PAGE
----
August 08, 2018
Purpose of Form
Form 1099-DIV is used to report dividends and distributions paid to individuals and entities. Specifically, a Form 1099-DIV should be filed for each person:
_ To whom you have paid dividends (including capital gain dividends and exempt interest dividends) and other distributions on stock of $10 or more
_ For whom you have withheld and paid any foreign tax on dividends and distributions
_ For whom you have withheld any federal income tax on dividends under the backup withholding rules, or
_ To whom you have paid $600 or more as part of a liquidation
If a payment is made to a person, and at the time of making the payment you are unable to determine whether any portion of the payment should be considered as a dividend, and no such determination is made by the time that a Form 1099-DIV should be sent to the recipient (January 31), then the entire payment must be reported as a dividend.
What is a Dividend?
The Internal Revenue Code Section 6042 defines dividends. Generally speaking, there are two broad categories for dividends: Distributions made by corporations to its shareholders, and payments made by stockbrokers to any person as substitute for dividends. Of these two categories, distributions made by corporations are the most complex, as there are a few exceptions and special rules which apply to specific types of corporations and businesses.
a. Corporate Distributions as Dividends
Most distributions made by corporations are classified as dividends. In order for a corporate distribution to be identified as a dividend, it must be made to a corporate shareholder, and must be made A) out of its earnings and profits accumulated after February 28, 1913, or B) out of its earnings and profits of the taxable year1, without regard to the amount of earnings and profits at the time the distribution was made.
As a general rule of thumb, every corporate distribution is made out of earnings and profits, and is considered to be made from the most recently accumulated earnings and profits of the corporation. Thus, the vast majority of corporate distributions will be treated as dividends.
There are, of course, some exceptions and special rules which apply to certain distributions. Distributions paid by foreign corporations, or paid to a foreign corporation, nonresident alien, or a partnership not engaged in business in the United States are not dividends.
Distributions paid to policyholders as dividends from insurance companies are also not considered distributions. Although these distributions are referred to as “dividends” in other I.R.C. sections, they do not take on the same definition of “dividend” as is laid out in I.R.C. § 316 for purposes of filing Form 1099-DIV. There are also some special rules which identify a transaction as a dividend although it would not normally be classified as such. For corporations which are personal holding companies (as defined by I.R.C. § 542), the distribution of property to shareholders is classified as a dividend that must be reported on Form 1099-DIV. This includes any distributions of property which are made after the close of the taxable year, as well as distributions relating to deficiency dividends.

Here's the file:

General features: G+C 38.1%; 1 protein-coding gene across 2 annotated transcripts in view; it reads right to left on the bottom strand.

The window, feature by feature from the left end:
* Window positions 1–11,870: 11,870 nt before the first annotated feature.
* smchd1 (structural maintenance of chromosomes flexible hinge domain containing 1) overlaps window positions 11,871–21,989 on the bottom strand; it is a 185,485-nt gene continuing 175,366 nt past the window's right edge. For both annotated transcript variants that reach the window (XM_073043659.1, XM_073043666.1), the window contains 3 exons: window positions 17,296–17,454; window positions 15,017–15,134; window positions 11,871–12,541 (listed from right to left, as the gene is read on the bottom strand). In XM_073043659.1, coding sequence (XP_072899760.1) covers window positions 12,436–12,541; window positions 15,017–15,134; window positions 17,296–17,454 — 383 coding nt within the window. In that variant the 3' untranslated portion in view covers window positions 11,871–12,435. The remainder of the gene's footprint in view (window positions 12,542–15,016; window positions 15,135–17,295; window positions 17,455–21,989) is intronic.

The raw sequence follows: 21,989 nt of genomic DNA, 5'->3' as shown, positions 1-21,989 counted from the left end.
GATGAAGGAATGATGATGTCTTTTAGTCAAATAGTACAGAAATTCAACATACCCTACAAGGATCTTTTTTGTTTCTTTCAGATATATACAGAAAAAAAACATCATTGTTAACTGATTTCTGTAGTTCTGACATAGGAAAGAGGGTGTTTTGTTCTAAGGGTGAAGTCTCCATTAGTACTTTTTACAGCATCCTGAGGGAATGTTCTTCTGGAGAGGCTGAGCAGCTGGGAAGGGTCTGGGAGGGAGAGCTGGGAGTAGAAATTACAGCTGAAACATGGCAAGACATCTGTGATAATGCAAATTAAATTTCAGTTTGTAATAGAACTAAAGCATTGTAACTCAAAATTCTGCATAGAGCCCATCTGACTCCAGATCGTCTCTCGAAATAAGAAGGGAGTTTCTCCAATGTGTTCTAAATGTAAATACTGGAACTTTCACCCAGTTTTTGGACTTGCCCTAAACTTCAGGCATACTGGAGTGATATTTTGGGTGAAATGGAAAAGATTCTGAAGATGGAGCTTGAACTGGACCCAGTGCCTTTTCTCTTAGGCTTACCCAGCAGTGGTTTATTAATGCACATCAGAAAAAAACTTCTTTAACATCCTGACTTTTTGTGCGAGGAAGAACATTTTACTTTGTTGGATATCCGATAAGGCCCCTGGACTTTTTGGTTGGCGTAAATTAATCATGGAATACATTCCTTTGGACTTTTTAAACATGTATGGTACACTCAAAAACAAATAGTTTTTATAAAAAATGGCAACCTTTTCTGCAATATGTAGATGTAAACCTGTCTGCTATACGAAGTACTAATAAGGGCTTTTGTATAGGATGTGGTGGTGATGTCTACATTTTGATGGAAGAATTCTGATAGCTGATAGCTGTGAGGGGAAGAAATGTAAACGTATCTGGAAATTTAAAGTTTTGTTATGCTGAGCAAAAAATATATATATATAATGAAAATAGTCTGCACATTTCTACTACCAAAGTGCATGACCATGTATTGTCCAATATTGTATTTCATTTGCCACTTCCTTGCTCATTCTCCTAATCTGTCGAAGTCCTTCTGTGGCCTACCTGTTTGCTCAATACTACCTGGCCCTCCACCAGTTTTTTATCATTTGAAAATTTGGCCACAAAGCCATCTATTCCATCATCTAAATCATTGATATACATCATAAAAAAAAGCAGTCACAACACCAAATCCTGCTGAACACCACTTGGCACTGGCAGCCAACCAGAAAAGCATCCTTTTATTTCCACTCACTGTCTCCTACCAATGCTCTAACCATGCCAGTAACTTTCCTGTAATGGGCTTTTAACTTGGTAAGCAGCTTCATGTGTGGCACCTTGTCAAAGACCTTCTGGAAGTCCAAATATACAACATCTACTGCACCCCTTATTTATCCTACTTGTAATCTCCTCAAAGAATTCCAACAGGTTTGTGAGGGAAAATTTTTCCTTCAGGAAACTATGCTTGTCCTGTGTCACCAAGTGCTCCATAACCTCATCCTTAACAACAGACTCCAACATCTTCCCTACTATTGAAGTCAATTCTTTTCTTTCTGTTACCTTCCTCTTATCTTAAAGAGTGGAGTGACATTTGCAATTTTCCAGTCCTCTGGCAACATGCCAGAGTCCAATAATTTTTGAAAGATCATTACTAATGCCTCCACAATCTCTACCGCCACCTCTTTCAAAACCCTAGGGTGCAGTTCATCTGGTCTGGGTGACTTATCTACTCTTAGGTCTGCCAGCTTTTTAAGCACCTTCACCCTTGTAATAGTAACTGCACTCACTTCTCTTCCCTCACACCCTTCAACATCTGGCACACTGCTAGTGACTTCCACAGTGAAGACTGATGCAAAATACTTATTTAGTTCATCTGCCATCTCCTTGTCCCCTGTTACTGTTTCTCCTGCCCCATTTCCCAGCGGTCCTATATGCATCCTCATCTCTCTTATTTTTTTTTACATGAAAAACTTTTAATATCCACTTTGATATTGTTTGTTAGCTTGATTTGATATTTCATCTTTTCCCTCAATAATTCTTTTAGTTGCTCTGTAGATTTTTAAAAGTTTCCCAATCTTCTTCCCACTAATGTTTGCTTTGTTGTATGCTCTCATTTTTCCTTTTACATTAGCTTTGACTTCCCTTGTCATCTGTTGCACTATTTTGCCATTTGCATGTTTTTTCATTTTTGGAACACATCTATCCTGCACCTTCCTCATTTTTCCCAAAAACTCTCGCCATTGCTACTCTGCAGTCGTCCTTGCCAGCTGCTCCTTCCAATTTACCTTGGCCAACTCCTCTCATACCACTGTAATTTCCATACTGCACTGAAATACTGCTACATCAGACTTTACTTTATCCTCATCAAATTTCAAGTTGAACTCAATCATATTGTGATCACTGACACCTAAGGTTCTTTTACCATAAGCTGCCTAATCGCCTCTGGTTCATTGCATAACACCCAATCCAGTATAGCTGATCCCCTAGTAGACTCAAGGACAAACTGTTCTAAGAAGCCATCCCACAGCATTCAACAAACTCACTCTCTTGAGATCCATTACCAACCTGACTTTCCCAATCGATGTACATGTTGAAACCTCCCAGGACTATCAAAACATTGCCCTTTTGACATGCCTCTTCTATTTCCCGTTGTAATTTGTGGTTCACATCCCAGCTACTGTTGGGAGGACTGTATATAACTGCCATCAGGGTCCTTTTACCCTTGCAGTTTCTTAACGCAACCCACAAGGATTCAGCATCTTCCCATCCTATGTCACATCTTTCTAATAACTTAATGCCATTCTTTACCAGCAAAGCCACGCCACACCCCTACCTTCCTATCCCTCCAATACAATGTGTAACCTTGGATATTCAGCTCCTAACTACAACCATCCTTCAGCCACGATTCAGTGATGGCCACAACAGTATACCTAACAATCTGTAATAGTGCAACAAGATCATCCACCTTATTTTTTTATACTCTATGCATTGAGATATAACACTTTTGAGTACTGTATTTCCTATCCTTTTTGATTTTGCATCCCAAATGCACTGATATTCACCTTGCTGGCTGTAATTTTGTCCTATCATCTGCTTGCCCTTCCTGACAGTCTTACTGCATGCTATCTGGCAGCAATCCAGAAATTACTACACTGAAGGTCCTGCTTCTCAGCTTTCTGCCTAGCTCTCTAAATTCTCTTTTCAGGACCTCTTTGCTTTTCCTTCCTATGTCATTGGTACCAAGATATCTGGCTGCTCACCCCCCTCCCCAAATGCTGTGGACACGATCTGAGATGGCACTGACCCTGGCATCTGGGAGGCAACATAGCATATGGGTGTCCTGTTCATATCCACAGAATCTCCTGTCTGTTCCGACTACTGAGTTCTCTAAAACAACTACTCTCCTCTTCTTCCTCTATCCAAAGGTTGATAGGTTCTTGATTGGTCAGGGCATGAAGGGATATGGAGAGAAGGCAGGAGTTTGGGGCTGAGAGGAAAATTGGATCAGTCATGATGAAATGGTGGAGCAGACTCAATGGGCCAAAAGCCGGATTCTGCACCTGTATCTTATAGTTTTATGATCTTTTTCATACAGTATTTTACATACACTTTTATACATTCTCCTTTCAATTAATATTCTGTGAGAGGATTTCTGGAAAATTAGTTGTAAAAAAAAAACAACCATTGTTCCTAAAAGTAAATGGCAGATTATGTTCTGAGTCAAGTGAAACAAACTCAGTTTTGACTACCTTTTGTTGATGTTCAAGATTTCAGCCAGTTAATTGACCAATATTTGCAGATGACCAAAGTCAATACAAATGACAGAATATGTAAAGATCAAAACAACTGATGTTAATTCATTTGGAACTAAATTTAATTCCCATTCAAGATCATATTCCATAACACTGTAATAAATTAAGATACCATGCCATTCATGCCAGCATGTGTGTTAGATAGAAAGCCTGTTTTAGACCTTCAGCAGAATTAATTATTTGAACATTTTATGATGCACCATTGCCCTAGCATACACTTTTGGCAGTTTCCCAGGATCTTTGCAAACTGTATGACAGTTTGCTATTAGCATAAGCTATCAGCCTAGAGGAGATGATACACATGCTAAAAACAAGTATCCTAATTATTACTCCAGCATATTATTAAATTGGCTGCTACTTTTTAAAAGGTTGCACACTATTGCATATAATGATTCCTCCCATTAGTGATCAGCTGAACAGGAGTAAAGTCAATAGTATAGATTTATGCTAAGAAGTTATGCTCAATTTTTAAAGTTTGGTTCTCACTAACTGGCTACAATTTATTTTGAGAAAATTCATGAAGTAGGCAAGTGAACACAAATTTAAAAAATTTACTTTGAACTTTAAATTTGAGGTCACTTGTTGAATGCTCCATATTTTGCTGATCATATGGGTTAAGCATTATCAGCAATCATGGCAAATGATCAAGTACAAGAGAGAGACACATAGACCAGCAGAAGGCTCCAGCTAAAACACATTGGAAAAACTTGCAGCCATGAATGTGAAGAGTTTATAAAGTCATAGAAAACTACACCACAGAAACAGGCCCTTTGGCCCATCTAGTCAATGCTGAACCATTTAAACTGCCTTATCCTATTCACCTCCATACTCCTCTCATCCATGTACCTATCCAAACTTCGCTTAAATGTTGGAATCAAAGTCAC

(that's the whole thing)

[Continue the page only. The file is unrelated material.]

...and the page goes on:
The term “dividend” also includes any distribution of property which constitutes a deficiency dividend as identified by I.R.C. § 860(f). This particular section deals with distributions of property made by a qualified investment entity on or after the date of a “determination” made by court orders and/or agreements, and before the filing of a claim for deficiency dividend deduction. Similarly, in the case of a regulated investment company which has a taxable year other than a calendar year, if the distribution by the company exceeds the company’s current and accumulated earnings and profits, the company’s current earnings and profits shall be allocated first to distributions and identified as dividends.
If you find yourself working with a personal holding company or a regulated investment company, then you will need to insure that you are correctly identifying distributions as dividends, as these special rules primarily apply to these types of businesses.
Prior to the passage of the American Taxpayer Relief Act of 2012, the ability to claim certain dividends as qualified dividends, and thus benefit from the 0% and 15% tax rates on those dividends, was in jeopardy. With the passage of this act, however, these beneficial tax rates have been extended through 2013.
In 2013, a new income tax bracket of 39.6% was added. This bracket applies to individuals who file single and earn more than $400,000, file married filing jointly or qualifying widow(er) and earn more than $450,000, file married filing separately and earn more than $225,000, or file head of household and earn more than $425,000. For those individuals that fall into this bracket, the capital gain tax rate is 20%.
Generally speaking, most distributions from corporations are identified as qualified dividends. However, there are many exceptions based on how long stock was held, deductible dividends paid on employer securities, etc. Be sure to review the qualified dividends section of the Form 1099-DIV instructions when classifying qualified dividends.
1 Pursuant to I.R.C. § 316, the corporation’s earnings and profits of the taxable year are computed at the close of the taxable year without diminution by reason of any distributions made during the taxable year.